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High school students participate in civil court as jurors
Lawyers John Pirkle and Jeff Osteen-1
Local attorneys John Pirkle and Jeff Osteen confer prior to the start of a mock civil trial in which 85 Liberty County High Schools students participated as jurors. - photo by Randy C.Murray

Eighty-five Liberty County High School students were sworn in as jurors Wednesday afternoon as they participated in a mock civil trial.

The trial was presided over by Superior Court Judge Leon Braun Jr. with local attorneys John Pirkle and Jeff Osteen playing the roles of plaintiff and defense attorneys, respectively.

“These students were from our American-government classes,” LCHS Assistant Principal John Ryan said. “All but one were seniors. I think it really helps them connect what they learn in the classroom with the real world and shows them how our laws are enforced in the courtroom.

“We’re charged with teaching them real-life skills. One day, many of our students can expect to be called to serve on a jury. (The mock trial) helped them understand the important responsibility of serving as a juror.”

Pirkle, who facilitated the mock trial, said he supports high-school students taking part in mock trials to teach them about the state’s judicial system. He said a similar number of Bradwell Institute students participated in a mock trial that morning.

As a way of keeping the serious subject matter interesting for students, he said they added a little humor to the case between Blameless WhiplashVictim and TextingWhileDriving RanStoplight. Pirkle’s client was suing Osteen’s client for about $35,000 in medical costs and damages as well as $149,000 for pain and suffering caused by his injuries.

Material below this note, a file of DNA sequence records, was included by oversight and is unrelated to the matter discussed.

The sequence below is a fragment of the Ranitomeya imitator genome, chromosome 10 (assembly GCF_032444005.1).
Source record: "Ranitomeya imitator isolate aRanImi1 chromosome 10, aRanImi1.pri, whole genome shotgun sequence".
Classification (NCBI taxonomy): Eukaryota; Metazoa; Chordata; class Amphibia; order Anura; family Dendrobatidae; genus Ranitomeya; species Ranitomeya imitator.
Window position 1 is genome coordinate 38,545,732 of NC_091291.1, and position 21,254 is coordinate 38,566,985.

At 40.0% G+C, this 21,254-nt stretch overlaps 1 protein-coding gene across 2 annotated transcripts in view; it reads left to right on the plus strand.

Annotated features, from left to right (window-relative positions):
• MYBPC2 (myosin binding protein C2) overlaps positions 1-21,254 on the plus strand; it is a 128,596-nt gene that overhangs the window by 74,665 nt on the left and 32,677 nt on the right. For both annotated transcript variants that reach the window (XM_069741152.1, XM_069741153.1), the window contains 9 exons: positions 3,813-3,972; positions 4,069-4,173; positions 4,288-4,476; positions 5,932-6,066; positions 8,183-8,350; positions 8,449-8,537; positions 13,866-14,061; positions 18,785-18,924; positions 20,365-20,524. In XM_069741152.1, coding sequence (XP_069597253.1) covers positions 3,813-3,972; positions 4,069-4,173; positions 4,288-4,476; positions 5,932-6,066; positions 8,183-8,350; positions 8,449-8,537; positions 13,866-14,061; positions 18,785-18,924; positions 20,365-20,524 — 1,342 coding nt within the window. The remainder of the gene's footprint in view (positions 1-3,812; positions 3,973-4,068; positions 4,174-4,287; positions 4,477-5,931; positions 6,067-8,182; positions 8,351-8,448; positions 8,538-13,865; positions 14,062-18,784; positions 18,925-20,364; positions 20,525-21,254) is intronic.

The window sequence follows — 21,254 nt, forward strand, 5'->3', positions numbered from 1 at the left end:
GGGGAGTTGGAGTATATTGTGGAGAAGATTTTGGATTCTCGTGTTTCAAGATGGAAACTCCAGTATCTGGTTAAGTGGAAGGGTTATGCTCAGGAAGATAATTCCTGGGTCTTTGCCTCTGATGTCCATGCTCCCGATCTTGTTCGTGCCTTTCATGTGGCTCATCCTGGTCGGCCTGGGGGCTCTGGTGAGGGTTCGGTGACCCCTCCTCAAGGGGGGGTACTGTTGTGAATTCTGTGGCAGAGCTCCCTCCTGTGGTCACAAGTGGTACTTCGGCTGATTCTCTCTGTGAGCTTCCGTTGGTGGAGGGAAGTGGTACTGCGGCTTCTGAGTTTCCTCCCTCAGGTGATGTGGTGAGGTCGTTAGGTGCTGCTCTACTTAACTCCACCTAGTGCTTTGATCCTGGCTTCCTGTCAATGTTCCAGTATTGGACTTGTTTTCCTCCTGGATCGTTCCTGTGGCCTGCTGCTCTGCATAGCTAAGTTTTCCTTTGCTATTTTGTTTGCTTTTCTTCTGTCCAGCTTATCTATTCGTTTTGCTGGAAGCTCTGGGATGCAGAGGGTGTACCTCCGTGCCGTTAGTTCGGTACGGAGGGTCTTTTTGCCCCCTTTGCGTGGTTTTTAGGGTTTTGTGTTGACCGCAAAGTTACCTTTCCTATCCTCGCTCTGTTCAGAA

Prior to the case being tried, the students first heard about the duties of the officers of the court, the difference between a civil trial and criminal trial and the trial process itself.

Pirkle, whose legal career goes back 40 years, started this lengthy explanation by talking about the role of Sheriff Steve Sikes as the county’s chief law-enforcement officer.

Superior Court Clerk Barry Wilkes then discussed his duties as clerk of court and court administrator, as well as those of the bailiff. He also explained the process of jury selection. Braun added an explanation about the typical number of jurors being six or 12, depending on whether the case was a civil or criminal trial.

Pirkle inserted another difference between the two types of trials was the decisions jurors make, based on the evidence presented. In a criminal trial, he said there has to be no reasonable doubt, but in a civil trial, a simple “preponderance of evidence” was sufficient.

Pirkle and Braun spoke directly to the students about another court position — court reporter, which they said is a very important position but one in short supply.

Osteen, who also is the state court solicitor, talked about his role as attorney for the defendant is this case. He said as an officer of the court, his job is to ensure the trial is conducted fairly. He admitted, though, he would try to tilt the odds in his favor during jury selection by ruling out potential jurors who might be unsympathetic to his client. And though his client was admitting responsibility for causing the accident, he said he would try to get the jury to believe the plaintiff was not as injured as he claimed so they would not award excessive damages.

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